So...Boy A hit Girl J at recess (right in front of Aide K, thus forcing Aide D to run over and save her)? Meh. Everyone is present and accounted for.

So Boy R's first real "spit" at me all year went right in my eye? Big whoop. No one is missing.

So we didn't get to Charlie and the Chocolate Factory until after lunch? Oh well. Head count resulted in 8 kids.

So Boy J decided to use his most obnoxious little baby voice for an hour and a half? Whoop-dee-doo. No one is walking alone on the freeway!

See? Life is good.

And, mostly tongue-in-cheek, a new daily feature of the blog:

School Days Since a Child was Lost: 1

Sunday, September 09, 2007

Have I Mentioned I'm Bad at Titles?

I did something dumb last night.

E. is just learning to use a formal communication system.  She imitates some words, has a few signs, and is beginning to use a VOCA (Voice Output Communication...Aid) -- specifically, a TalkTrac -- to request attention.

However, that addresses only a miniscule portion of her needs, and she sometimes uses other means to get what she wants -- one of those is pinching/scratching.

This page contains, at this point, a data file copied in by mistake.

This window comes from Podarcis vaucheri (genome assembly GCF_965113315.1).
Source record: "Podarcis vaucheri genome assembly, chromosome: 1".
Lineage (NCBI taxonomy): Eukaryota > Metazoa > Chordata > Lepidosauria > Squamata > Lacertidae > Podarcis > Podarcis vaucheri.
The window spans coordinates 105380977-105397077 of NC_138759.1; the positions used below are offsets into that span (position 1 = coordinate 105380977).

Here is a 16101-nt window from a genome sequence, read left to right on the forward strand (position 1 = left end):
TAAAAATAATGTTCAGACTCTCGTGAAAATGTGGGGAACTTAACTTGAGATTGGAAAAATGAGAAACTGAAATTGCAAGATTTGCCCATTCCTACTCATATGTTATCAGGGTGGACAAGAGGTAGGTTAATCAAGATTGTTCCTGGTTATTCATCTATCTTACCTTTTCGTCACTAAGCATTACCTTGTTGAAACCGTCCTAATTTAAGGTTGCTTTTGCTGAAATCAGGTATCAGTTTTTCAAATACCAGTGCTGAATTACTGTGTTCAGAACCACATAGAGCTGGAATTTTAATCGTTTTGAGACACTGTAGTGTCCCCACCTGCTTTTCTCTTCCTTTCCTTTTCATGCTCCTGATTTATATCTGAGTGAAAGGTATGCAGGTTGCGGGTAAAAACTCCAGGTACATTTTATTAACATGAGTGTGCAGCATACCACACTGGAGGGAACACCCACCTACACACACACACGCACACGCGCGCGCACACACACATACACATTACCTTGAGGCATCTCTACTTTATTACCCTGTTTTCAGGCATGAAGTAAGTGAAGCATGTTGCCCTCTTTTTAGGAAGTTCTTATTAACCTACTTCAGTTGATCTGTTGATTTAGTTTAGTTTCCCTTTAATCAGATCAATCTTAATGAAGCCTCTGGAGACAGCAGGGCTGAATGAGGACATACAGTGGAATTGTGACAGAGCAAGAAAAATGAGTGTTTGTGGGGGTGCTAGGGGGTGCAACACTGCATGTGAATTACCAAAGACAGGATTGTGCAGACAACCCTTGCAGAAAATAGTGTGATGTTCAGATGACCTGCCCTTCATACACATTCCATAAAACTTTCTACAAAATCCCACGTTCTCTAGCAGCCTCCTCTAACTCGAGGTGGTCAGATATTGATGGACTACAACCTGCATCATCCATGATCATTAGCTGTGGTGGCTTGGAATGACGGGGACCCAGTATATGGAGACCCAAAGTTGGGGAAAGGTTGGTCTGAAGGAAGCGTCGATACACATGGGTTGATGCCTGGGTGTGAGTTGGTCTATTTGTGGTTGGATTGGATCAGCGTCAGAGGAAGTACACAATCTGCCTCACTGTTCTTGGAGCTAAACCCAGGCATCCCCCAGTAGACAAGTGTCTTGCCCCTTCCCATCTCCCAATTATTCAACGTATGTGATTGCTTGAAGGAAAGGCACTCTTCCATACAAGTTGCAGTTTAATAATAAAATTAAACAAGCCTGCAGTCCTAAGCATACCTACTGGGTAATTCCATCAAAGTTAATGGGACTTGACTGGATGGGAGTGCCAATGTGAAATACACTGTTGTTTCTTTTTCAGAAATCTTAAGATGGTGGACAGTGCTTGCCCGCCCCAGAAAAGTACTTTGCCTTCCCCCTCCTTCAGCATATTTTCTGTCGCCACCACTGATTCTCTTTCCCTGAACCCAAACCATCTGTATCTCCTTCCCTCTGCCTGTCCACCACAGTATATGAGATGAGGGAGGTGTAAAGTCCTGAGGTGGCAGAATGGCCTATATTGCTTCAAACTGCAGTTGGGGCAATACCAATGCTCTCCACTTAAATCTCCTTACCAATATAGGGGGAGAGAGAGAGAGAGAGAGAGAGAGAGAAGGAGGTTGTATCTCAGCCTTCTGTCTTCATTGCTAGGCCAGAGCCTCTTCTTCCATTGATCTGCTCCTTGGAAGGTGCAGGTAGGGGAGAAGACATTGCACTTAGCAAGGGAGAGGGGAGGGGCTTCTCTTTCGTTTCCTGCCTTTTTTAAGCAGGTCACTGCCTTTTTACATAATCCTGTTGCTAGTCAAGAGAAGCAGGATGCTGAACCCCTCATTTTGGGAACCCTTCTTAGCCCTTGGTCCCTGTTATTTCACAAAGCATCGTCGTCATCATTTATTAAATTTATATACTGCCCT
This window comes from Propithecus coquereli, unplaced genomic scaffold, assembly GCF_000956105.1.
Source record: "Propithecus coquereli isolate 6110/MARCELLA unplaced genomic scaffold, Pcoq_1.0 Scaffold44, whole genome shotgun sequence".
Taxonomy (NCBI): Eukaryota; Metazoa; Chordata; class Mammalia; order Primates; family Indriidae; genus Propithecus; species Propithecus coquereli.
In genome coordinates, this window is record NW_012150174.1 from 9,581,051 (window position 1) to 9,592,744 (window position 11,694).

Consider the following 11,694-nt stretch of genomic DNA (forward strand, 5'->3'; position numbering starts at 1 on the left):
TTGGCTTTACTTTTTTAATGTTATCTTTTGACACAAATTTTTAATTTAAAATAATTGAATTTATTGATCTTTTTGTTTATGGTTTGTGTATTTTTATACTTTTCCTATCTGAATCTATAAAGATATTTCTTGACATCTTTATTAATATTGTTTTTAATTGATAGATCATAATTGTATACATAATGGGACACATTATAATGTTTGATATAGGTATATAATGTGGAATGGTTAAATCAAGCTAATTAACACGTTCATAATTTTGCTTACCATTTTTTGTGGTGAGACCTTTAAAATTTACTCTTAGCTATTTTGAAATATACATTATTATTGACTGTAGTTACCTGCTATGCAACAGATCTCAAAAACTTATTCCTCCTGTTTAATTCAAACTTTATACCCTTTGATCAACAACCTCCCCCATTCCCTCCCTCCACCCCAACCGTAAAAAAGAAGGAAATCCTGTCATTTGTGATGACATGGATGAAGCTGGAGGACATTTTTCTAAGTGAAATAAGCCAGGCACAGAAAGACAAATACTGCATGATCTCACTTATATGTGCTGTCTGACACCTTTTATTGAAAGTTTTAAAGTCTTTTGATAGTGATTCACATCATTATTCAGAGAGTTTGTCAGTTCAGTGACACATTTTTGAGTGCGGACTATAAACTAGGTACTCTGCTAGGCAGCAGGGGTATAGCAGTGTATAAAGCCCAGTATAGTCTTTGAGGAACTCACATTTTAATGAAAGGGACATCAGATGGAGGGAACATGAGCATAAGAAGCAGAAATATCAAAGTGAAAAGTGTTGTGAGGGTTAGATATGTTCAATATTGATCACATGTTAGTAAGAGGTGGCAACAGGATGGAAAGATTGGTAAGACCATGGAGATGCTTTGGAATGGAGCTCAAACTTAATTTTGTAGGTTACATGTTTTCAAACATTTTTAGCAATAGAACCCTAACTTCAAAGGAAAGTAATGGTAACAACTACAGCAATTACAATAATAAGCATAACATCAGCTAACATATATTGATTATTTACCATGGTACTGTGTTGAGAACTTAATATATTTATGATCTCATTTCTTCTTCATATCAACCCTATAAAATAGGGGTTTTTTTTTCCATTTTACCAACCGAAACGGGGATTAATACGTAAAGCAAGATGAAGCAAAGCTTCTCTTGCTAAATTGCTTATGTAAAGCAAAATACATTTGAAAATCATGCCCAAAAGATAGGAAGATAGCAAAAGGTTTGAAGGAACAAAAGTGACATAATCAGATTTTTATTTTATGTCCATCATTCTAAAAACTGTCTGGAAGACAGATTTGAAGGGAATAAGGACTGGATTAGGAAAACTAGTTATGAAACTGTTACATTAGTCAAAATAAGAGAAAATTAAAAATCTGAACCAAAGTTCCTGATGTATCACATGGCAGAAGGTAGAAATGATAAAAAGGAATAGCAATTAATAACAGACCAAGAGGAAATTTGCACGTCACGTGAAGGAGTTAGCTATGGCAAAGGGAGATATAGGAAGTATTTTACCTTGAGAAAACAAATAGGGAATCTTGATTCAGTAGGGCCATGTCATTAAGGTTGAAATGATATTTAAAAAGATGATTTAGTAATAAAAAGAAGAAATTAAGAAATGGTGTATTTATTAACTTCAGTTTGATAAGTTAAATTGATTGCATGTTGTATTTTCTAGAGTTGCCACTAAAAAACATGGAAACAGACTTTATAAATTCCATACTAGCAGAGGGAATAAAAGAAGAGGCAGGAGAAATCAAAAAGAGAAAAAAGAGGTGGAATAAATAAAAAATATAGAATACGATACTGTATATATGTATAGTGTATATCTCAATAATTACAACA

That's fairly common among kids with severe disabilities; it's something I knew going into it, and it doesn't bother me (in the sense that I understand that there's no intention to harm me or anyone else, not in the sense that it doesn't physically hurt).

In any event, while E. is overall scratching much less this year, early this week, she got in a good dig on my left arm.  It had scabbed over and was healing nicely until I was installing my grandpa's new speakers for his computer.

(I say "installing" -- it was really just plugging them in.)

In any event, my arm was itching, and for some reason -- most likely sheer stupidity -- I forgot that there was a scab there and scratched.

And ripped the scab off.

(Which, incidentally, hurt way more than the initial scratch.)

However, that was not the dumb thing.

The dumb thing was, when I asked for a Band-Aid, I answered honestly when my grandpa asked what happened.  Y'see, despite the fact that this is my fifth year of teaching, no one in my family has any real conception of what my job is.